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UN Climate Summit Plagued By Glitches

UN Climate Summit Plagued By Glitches

Organising a UN climate conference -- which brings together up to 35,000 people from 195 countries each year -- is a world-class logistical challenge, and veterans of the nearly 30-year process are used to minor inconvenience.
Wheelchair struggles, scarce drinking water, $15 sandwiches and hotel price-gouging at the COP27 climate summit have sparked anger and forced host country Egypt into damage-control mode, participants at the two-week meet said.

Organising a UN climate conference -- which brings together up to 35,000 people from 195 countries each year -- is a world-class logistical challenge, and veterans of the nearly 30-year process are used to minor inconvenience.

But this year's sprawling event in the Red Sea resort of Sharm el-Sheikh has been plagued with problems, participants say, the most basic perhaps being accessibility.

Pratima Gurung, who works with a disability advocacy group, said she and the Disability Rights Fund's Krishna Gahatraj, who uses a wheelchair, have been left in the middle of the road "multiple times" while waiting for shuttle buses.

Organisers "haven't clearly instructed the drivers" on how to accommodate people with disabilities, said Gurung, who runs the National Indigenous Disabled Women Association in Nepal.

Though ramps abound, attendees with physical impairments say they are not standard, and that the UN climate summit has been especially difficult for them to navigate.

"As a disabled person, COP is inherently inaccessible for me," said SustainedAbility's Jason Boberg, who has attended the past five summits organised by the UN Framework Convention on Climate Change, or UNFCCC.

But playing on the acronym, he has dubbed this year's event the "UN Framework Convention on Concrete Curbs".

Last year's meeting in Glasgow also saw accessibility issues, with the Israeli energy minister initially unable to enter in her wheelchair.

'Most confusing COP ever'

Another recurrent complaint in Sharm el-Sheikh is poor and scarce signage.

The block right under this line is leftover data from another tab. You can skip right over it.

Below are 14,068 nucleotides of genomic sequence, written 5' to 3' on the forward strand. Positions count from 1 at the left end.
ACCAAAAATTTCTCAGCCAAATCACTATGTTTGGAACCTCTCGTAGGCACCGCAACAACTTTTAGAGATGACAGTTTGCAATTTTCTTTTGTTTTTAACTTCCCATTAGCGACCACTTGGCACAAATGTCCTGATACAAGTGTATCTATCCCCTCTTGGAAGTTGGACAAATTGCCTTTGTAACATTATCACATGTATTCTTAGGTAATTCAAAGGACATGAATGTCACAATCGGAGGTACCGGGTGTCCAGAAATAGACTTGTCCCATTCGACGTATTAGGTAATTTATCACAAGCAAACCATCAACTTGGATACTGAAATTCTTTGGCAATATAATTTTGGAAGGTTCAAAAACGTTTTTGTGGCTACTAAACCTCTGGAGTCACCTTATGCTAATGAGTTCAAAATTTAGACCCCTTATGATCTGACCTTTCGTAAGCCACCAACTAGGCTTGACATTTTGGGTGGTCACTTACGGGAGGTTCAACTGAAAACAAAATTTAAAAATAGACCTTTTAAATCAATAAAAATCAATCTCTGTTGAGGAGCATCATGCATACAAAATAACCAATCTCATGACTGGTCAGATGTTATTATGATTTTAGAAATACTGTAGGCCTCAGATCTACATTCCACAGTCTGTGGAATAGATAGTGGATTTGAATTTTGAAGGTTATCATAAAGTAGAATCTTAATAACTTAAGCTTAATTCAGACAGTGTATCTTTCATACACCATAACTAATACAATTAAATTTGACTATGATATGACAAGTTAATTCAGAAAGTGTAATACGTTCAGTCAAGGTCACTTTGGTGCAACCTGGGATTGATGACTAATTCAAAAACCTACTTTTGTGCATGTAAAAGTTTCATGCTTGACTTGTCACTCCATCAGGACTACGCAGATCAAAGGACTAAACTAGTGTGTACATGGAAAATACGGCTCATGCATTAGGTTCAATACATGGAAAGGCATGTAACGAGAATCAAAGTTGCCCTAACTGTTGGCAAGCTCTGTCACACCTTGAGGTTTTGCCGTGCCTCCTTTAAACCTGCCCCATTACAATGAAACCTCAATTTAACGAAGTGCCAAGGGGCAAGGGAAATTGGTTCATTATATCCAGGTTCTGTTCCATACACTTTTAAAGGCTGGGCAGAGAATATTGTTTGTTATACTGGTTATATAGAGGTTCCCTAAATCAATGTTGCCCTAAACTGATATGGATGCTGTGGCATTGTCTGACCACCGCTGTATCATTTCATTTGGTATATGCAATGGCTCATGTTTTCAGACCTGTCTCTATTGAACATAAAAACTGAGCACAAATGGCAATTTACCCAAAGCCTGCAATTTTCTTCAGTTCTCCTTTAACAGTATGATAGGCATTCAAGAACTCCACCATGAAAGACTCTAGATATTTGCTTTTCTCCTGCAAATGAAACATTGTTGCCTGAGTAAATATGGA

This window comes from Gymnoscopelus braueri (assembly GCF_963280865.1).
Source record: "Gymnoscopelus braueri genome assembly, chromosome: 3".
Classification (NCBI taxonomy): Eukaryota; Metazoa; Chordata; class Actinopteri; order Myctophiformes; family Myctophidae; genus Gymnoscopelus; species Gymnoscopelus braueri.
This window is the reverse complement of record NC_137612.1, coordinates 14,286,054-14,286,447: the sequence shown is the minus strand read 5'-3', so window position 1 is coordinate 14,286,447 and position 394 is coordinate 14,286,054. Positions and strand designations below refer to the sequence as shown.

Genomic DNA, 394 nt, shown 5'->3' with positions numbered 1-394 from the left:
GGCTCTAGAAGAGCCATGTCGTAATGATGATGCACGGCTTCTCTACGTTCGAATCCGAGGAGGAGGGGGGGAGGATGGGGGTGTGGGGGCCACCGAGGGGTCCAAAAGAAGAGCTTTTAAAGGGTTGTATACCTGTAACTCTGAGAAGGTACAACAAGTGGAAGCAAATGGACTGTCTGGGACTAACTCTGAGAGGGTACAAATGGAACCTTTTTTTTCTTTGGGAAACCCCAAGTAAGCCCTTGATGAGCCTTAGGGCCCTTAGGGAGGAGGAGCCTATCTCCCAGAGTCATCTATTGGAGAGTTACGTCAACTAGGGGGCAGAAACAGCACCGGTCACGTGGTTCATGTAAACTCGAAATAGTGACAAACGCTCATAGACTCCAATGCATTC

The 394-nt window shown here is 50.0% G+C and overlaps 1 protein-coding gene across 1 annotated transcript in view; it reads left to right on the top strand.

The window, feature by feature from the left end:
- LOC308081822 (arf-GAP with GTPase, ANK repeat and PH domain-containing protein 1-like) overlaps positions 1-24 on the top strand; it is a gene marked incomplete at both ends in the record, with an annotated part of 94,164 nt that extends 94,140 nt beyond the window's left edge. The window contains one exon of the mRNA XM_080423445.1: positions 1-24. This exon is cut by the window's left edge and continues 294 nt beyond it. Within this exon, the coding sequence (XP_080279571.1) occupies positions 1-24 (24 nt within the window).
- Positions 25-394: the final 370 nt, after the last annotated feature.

"This is the most confusing COP ever," said Bianca, a three-time climate summit attendee who asked to be identified only by her first name.

The size of a small town, the COP27 area is a sprawling archipelago of pavilions, meeting rooms, halls connected by bitumen roads that soak up the 30 degree Celsius (86 degree Fahrenheit) heat.

Journalists in a hangar-like media centre could be seen wrapped in jackets and shawls to protect themselves against the industrial-strength air-conditioning.

Also problematic and ironic, given the topic at hand, is a chronic shortage of drinking water.

During the first week of the conference, which runs until November 18, sparse water dispensers stood empty for hours at a stretch.

Delegates took to bringing in their own supplies, and a few were said to have ignored warnings not to drink desalinated water running from bathroom taps.

"People already under stress" should not "have to look for water all the time", said one climate COP veteran from an NGO.

Exorbitant food prices, including sandwiches going for up to $15, have been especially problematic for those on tight budgets.

"I have never seen prices like this at a COP," the NGO representative said, declining to be identified.

In response to the complaints, organisers on Thursday made drinks free and slashed food prices in half for the rest of the conference.

Well before COP27 kicked off on November 6, alarm bells were ringing as the tourist town's hotels suddenly tripled or quadrupled room rates, even for those with confirmed bookings.

Some delegates arrived to find their reservations had been cancelled.

"People are now stranded, sleeping on the road, in bus stations," youth activist Olumide Idowu from Nigeria wrote on Twitter Monday.

At a press briefing Thursday, special representative of the COP27 presidency, Wael Aboulmagd, told reporters that the "one case where people were asked to leave" will "not happen again", and that "government officials have intervened."
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